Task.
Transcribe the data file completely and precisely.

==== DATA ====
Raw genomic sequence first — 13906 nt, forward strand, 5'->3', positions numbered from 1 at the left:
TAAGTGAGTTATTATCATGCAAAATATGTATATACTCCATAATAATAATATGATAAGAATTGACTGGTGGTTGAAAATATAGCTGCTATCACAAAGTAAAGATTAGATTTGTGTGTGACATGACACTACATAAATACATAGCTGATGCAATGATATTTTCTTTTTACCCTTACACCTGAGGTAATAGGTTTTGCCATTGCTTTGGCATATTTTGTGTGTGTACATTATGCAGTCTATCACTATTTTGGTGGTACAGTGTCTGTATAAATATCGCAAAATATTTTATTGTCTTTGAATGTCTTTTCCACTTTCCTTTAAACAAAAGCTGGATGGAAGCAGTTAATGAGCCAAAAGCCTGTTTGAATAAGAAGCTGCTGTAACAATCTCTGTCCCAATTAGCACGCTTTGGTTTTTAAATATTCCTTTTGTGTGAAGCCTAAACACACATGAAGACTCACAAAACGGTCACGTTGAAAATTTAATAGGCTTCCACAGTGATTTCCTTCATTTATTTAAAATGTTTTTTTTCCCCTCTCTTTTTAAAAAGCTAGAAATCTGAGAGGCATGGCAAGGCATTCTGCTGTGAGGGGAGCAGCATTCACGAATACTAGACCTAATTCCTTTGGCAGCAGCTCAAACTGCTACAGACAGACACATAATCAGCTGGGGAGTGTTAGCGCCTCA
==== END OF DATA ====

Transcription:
Raw genomic sequence first — 13906 nt, forward strand, 5'->3', positions numbered from 1 at the left:
TAAGTGAGTTATTATCATGCAAAATATGTATATACTCCATAATAATAATATGATAAGAATTGACTGGTGGTTGAAAATATAGCTGCTATCACAAAGTAAAGATTAGATTTGTGTGTGACATGACACTACATAAATACATAGCTGATGCAATGATATTTTCTTTTTACCCTTACACCTGAGGTAATAGGTTTTGCCATTGCTTTGGCATATTTTGTGTGTGTACATTATGCAGTCTATCACTATTTTGGTGGTACAGTGTCTGTATAAATATCGCAAAATATTTTATTGTCTTTGAATGTCTTTTCCACTTTCCTTTAAACAAAAGCTGGATGGAAGCAGTTAATGAGCCAAAAGCCTGTTTGAATAAGAAGCTGCTGTAACAATCTCTGTCCCAATTAGCACGCTTTGGTTTTTAAATATTCCTTTTGTGTGAAGCCTAAACACACATGAAGACTCACAAAACGGTCACGTTGAAAATTTAATAGGCTTCCACAGTGATTTCCTTCATTTATTTAAAATGTTTTTTTTCCCCTCTCTTTTTAAAAAGCTAGAAATCTGAGAGGCATGGCAAGGCATTCTGCTGTGAGGGGAGCAGCATTCACGAATACTAGACCTAATTCCTTTGGCAGCAGCTCAAACTGCTACAGACAGACACATAATCAGCTGGGGAGTGTTAGCGCCTCA